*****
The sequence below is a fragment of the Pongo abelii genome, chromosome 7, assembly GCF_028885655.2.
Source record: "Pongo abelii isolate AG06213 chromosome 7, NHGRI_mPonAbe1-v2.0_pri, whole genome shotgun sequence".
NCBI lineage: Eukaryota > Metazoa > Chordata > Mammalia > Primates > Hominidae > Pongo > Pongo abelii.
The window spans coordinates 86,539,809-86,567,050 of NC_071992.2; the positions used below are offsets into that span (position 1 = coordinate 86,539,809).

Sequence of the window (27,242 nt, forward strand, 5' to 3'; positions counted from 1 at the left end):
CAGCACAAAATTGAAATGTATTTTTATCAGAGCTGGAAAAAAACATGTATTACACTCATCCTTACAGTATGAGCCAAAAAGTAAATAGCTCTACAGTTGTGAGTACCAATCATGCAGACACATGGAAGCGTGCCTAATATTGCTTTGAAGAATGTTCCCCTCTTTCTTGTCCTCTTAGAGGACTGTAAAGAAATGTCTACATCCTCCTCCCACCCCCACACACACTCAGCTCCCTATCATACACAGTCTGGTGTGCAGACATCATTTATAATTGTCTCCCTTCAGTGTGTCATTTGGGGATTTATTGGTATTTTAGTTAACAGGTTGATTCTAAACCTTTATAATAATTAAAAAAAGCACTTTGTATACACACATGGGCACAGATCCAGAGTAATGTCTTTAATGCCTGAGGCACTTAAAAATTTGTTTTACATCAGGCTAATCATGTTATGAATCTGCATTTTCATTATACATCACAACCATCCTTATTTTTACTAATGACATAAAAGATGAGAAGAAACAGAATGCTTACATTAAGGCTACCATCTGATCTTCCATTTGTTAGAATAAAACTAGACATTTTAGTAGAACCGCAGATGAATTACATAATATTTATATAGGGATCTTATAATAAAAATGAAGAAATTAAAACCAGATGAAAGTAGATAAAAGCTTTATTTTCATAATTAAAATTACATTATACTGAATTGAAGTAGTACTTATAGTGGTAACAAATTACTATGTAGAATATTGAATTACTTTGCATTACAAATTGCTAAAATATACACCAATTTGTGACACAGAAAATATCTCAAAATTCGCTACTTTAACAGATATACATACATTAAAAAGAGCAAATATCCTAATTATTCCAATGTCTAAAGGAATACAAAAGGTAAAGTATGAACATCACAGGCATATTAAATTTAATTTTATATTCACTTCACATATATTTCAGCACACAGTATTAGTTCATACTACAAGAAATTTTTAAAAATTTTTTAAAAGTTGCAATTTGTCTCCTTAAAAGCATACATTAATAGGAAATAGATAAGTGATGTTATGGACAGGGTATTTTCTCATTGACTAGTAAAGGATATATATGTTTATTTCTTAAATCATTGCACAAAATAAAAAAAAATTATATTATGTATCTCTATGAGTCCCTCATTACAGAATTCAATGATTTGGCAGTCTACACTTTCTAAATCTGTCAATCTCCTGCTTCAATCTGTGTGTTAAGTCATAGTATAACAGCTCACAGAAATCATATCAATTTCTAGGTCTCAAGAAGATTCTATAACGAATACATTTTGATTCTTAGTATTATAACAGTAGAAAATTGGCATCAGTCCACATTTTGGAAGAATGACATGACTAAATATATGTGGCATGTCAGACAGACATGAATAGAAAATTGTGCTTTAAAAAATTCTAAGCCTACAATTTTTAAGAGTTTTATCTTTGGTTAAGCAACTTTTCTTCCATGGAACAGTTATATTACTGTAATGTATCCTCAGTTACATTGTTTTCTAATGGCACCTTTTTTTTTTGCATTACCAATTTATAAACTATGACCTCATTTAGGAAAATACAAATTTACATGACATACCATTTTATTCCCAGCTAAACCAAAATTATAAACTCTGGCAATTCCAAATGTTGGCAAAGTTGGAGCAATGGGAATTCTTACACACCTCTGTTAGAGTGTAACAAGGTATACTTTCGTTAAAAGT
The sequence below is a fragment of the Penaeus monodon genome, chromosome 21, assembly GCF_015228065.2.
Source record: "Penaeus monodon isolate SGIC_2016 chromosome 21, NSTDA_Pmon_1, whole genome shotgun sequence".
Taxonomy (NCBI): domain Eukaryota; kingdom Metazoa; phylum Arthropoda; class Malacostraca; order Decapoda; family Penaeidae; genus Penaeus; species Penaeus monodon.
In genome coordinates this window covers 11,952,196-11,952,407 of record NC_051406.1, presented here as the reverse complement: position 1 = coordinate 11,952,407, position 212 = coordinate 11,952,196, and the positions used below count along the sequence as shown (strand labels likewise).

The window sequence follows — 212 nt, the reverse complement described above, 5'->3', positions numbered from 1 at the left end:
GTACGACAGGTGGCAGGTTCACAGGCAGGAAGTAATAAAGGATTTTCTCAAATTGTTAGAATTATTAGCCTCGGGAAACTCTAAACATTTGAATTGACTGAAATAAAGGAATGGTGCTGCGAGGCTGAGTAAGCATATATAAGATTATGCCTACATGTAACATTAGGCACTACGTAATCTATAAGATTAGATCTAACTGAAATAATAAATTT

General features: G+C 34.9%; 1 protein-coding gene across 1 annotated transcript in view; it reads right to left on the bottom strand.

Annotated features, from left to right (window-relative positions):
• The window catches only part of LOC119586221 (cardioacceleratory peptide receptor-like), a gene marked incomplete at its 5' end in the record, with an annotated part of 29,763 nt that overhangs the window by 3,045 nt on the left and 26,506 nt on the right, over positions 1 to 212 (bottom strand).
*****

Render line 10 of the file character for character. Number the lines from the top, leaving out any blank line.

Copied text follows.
In genome coordinates this window covers 11,952,196-11,952,407 of record NC_051406.1, presented here as the reverse complement: position 1 = coordinate 11,952,407, position 212 = coordinate 11,952,196, and the positions used below count along the sequence as shown (strand labels likewise).